Much lauded bar-restaurant Bar Agricole is reopening this week, after some pandemic-related delays, in the base of the tower at 1550 Mission Street — 30 months after we first heard news about the move. And the place has recruited a talented chef in Nick Balla, who’s been largely away from the SF scene for several years.
Yes, the James Beard Award-winning Bar Agricole is finally returning as of Wednesday, August 3, but with a twist — the cocktail-focused spot isn’t going to have the traditional front bar setup that it used to have, at least for now. There isn’t even a bar at all in the opening format — just a center island in what’s being called the “tasting room,” where a staff of four is responsible for making drinks, taking orders, and running food to the 34-seat dining room.
As Eater reports, this island is tricked out with an insulated ice box that will house the blocks and shafts of ice to chill mixology master Thad Vogler’s pared-down, classic-inspired cocktails — and maybe we shouldn’t be speaking of these as Vogler’s drinks, per se, anymore. While the Ti’ Punch is back on the menu — taken from the simple Caribbean recipe of sugar syrup, rhum agricole, and a squeeze of lime — the drink menu was refined by committee, with bartender Craig Lane and the other staff members all having to unanimously agree on each drink’s inclusion.
Photo courtesy of Bar Agricole
Vogler, like other restaurateurs have in recent months, has re-conceived Bar Agricole as a sociocracy — as the website now explains, this model “creates scaffolding and roles that support our values of transparency, effectiveness, and equity that gives every team member a voice in shaping the business.” He’s pursuing B Corp status, and will ultimately be sharing the restaurant-bar’s profit and loss statements publicly.
Some of this change stems from the situation Vogler says he found himself in in 2020, as the pandemic hit and as his bar businesses were already under major financial strain. As he wrote in Punch magazine last year, “I thought I could change how the bar business worked and the way people drank—more thoughtfully, more intentionally. In hopes of converting the masses, I sold spirits at a painfully thin margin that could not accommodate the debt of opening a business, which gave way to the classic mistake of growing too soon in an attempt to create an economy of scale.”
Vogler opened Trou Normand in the last decade, his second cocktail-centric restaurant further downtown, focused on brandy and charcuterie, and that was followed by a West Indian rum bar called Obispo, which had already closed for retooling with the pandemic hit. Vogler and a partner also opened the swanky Nommo on Rincon Hill in early 2019. All three of those businesses shut down permanently in mid-2020, and as Vogler writes, by the end, “Everyone was mad at me: employees, landlords, partners, vendors, investors, architects, the general contractor, the insurance broker, the IRS.”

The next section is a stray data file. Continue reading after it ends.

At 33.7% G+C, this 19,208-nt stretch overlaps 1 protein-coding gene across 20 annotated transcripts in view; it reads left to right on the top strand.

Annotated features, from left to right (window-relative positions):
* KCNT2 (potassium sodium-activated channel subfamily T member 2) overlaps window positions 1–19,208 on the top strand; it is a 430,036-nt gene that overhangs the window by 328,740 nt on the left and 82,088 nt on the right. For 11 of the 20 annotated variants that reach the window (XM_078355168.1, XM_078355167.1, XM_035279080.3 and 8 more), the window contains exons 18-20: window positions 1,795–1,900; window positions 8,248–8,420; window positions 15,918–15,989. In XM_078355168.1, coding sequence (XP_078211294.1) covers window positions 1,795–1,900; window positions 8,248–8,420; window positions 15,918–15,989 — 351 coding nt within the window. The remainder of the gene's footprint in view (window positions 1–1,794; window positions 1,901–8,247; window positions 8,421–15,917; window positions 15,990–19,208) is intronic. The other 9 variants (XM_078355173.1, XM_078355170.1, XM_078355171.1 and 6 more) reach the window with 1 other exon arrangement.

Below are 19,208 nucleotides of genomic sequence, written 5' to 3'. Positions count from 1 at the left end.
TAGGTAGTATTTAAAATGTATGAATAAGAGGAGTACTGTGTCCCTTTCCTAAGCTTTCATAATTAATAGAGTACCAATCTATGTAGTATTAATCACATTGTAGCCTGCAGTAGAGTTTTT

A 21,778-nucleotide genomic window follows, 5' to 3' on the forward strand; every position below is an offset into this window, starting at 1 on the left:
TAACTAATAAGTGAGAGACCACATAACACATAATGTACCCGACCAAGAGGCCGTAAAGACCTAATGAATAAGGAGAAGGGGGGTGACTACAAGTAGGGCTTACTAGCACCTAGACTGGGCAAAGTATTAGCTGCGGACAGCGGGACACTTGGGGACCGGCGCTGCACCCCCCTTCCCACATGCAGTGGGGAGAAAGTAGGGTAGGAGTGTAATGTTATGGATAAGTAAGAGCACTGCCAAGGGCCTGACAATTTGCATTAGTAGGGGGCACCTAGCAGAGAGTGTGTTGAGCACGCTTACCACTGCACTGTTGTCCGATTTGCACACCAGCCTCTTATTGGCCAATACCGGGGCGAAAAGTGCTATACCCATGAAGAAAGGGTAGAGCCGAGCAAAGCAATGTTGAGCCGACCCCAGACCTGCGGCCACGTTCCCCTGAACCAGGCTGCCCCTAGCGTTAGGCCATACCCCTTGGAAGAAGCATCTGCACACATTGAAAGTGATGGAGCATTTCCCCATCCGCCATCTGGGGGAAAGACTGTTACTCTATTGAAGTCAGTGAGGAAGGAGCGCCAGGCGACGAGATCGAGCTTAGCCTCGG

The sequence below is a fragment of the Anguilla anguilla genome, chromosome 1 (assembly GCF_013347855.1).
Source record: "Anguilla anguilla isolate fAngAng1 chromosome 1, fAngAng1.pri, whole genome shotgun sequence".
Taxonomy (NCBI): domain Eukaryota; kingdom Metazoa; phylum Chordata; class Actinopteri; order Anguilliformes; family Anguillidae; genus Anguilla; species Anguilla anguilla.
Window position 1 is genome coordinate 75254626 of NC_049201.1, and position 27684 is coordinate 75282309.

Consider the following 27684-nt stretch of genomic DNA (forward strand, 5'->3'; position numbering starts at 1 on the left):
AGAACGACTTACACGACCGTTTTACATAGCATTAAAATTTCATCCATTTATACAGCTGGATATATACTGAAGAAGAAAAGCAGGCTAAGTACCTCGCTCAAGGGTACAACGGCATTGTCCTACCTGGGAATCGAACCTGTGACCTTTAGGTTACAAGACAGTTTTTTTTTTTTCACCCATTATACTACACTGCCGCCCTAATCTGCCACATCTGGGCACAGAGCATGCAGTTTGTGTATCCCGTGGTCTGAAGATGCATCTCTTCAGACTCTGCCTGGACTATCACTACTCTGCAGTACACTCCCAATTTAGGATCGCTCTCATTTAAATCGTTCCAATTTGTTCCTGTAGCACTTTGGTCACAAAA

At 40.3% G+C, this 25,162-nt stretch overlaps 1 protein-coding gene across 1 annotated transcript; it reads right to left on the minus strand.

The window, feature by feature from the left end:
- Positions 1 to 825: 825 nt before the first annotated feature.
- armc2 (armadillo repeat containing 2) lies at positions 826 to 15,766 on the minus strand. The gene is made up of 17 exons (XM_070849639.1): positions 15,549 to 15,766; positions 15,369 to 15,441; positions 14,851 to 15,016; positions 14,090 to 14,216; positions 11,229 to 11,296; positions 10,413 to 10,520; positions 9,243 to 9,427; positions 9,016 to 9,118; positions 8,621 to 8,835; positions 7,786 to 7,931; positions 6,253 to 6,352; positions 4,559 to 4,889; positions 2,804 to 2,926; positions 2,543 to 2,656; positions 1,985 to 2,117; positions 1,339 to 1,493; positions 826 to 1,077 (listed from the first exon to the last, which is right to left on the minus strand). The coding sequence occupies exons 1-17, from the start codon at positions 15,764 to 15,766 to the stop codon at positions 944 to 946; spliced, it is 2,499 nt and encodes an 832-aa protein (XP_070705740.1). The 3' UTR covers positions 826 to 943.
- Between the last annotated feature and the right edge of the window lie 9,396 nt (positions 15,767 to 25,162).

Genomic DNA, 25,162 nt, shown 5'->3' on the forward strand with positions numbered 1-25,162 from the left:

In last 2020, Vogler and his businesses were hit with wage-theft lawsuits and lawsuits from unpaid vendors — and some of the wage-theft claims dated back to 2015, as the Chronicle earlier reported.
By last year, Vogler had vowed that if and when Bar Agricole returned, it would be a more equitable workplace.
To that end, while this is now just a single location, Bar Agricole is no longer just a cocktail bar and restaurant. As he’d earlier talked about before the pandemic even rolled in, Vogler is launching a single-origin spirits brand, and the new space at 1540 Mission Street will house the retail space and fulfillment center for the spirits company as well — with an eight-seat bar in that space that will eventually serve as overflow space for the restaurant at night, but will not be in use when the restaurant opens for reservations only this week.
Photo courtesy of Bar Agricole
Vogler plans to launch the company with a list of nine Bar Agricole-branded spirits this fall, though it’s unclear how the retail aspect will work — or if there will be a daytime tasting room setup along the lines of St. George Spirits in Alameda. (Vogler hinted last year that one spirit he’ll be selling is a seasonal gin collaboration with St. George.)
The kitchen at the new Bar Agricole is being run by Balla, who previously won accolades at Bar Tartine — which closed in late 2016 — and chef Will Napoli, who had worked at Bar Agricole’s old incarnation on 11th Street.
The new menu includes some very Bar Tartine-sounding dishes like eggplant with sesame ricotta and paprika; and halibut with green strawberries and preserved lemon. There is also a broccoli raab flatbread with farmer’s cheese and cashew salsa verde, and a dish of grilled chicken with green olive-shishito pepper salsa.
The sleek, minimalist, wood-paneled space was designed by Seth Boor, and appears to be a very Zen oasis off of busy Mission Street.
Bar Agricole 2.0 debuts Wednesday, and reservations are now available here.
Bar Agricole – 1540 Mission Street at South Van Ness – Open Tuesday to Saturday, 6 p.m. to 11 p.m.